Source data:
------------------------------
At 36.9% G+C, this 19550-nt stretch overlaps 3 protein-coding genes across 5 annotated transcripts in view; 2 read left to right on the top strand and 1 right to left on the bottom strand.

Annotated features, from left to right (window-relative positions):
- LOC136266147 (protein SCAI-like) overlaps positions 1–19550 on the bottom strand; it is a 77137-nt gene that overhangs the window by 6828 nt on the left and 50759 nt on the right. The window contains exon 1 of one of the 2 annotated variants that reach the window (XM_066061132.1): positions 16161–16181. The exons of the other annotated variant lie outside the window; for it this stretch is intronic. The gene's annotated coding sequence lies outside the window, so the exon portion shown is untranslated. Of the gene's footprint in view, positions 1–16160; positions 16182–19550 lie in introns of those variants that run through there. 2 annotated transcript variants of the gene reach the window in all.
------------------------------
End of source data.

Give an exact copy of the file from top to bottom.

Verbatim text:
At 36.9% G+C, this 19550-nt stretch overlaps 3 protein-coding genes across 5 annotated transcripts in view; 2 read left to right on the top strand and 1 right to left on the bottom strand.

Annotated features, from left to right (window-relative positions):
- LOC136266147 (protein SCAI-like) overlaps positions 1–19550 on the bottom strand; it is a 77137-nt gene that overhangs the window by 6828 nt on the left and 50759 nt on the right. The window contains exon 1 of one of the 2 annotated variants that reach the window (XM_066061132.1): positions 16161–16181. The exons of the other annotated variant lie outside the window; for it this stretch is intronic. The gene's annotated coding sequence lies outside the window, so the exon portion shown is untranslated. Of the gene's footprint in view, positions 1–16160; positions 16182–19550 lie in introns of those variants that run through there. 2 annotated transcript variants of the gene reach the window in all.